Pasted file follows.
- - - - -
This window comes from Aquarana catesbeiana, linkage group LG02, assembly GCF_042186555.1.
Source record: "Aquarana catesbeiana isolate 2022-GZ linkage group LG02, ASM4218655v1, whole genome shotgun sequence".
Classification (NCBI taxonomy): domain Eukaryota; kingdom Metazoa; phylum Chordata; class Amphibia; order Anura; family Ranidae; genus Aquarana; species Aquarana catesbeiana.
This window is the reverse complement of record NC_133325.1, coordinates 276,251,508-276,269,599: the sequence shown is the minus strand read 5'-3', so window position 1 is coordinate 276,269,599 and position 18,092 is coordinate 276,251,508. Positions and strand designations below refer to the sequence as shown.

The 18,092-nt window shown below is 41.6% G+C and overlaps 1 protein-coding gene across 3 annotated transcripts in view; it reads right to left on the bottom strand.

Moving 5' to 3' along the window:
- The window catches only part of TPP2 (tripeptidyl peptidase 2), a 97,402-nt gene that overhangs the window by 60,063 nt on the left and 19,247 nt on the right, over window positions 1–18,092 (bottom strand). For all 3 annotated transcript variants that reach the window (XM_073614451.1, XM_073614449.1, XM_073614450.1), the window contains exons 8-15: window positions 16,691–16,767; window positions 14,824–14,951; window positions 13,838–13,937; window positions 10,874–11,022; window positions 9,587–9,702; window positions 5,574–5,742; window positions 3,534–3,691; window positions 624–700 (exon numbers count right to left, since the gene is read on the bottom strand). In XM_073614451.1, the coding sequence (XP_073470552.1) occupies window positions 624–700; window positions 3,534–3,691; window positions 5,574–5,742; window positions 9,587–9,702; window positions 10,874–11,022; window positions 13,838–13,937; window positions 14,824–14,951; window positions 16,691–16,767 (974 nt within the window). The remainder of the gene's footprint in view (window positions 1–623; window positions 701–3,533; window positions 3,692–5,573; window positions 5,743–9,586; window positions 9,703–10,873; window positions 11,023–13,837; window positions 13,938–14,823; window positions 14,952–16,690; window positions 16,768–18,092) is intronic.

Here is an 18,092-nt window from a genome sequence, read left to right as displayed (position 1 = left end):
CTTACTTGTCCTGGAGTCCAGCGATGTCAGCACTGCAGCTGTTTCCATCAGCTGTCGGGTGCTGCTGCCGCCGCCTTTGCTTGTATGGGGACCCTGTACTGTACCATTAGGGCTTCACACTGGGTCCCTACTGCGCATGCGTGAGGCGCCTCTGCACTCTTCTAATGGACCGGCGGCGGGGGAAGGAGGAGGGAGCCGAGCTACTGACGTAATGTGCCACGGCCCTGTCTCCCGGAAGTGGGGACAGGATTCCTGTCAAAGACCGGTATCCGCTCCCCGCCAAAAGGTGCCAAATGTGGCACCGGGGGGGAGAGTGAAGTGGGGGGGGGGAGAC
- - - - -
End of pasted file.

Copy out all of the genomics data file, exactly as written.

This window comes from Aquarana catesbeiana, linkage group LG02, assembly GCF_042186555.1.
Source record: "Aquarana catesbeiana isolate 2022-GZ linkage group LG02, ASM4218655v1, whole genome shotgun sequence".
Classification (NCBI taxonomy): domain Eukaryota; kingdom Metazoa; phylum Chordata; class Amphibia; order Anura; family Ranidae; genus Aquarana; species Aquarana catesbeiana.
This window is the reverse complement of record NC_133325.1, coordinates 276,251,508-276,269,599: the sequence shown is the minus strand read 5'-3', so window position 1 is coordinate 276,269,599 and position 18,092 is coordinate 276,251,508. Positions and strand designations below refer to the sequence as shown.

The 18,092-nt window shown below is 41.6% G+C and overlaps 1 protein-coding gene across 3 annotated transcripts in view; it reads right to left on the bottom strand.

Moving 5' to 3' along the window:
- The window catches only part of TPP2 (tripeptidyl peptidase 2), a 97,402-nt gene that overhangs the window by 60,063 nt on the left and 19,247 nt on the right, over window positions 1–18,092 (bottom strand). For all 3 annotated transcript variants that reach the window (XM_073614451.1, XM_073614449.1, XM_073614450.1), the window contains exons 8-15: window positions 16,691–16,767; window positions 14,824–14,951; window positions 13,838–13,937; window positions 10,874–11,022; window positions 9,587–9,702; window positions 5,574–5,742; window positions 3,534–3,691; window positions 624–700 (exon numbers count right to left, since the gene is read on the bottom strand). In XM_073614451.1, the coding sequence (XP_073470552.1) occupies window positions 624–700; window positions 3,534–3,691; window positions 5,574–5,742; window positions 9,587–9,702; window positions 10,874–11,022; window positions 13,838–13,937; window positions 14,824–14,951; window positions 16,691–16,767 (974 nt within the window). The remainder of the gene's footprint in view (window positions 1–623; window positions 701–3,533; window positions 3,692–5,573; window positions 5,743–9,586; window positions 9,703–10,873; window positions 11,023–13,837; window positions 13,938–14,823; window positions 14,952–16,690; window positions 16,768–18,092) is intronic.

Here is an 18,092-nt window from a genome sequence, read left to right as displayed (position 1 = left end):
CTTACTTGTCCTGGAGTCCAGCGATGTCAGCACTGCAGCTGTTTCCATCAGCTGTCGGGTGCTGCTGCCGCCGCCTTTGCTTGTATGGGGACCCTGTACTGTACCATTAGGGCTTCACACTGGGTCCCTACTGCGCATGCGTGAGGCGCCTCTGCACTCTTCTAATGGACCGGCGGCGGGGGAAGGAGGAGGGAGCCGAGCTACTGACGTAATGTGCCACGGCCCTGTCTCCCGGAAGTGGGGACAGGATTCCTGTCAAAGACCGGTATCCGCTCCCCGCCAAAAGGTGCCAAATGTGGCACCGGGGGGGAGAGTGAAGTGGGGGGGGGGAGAC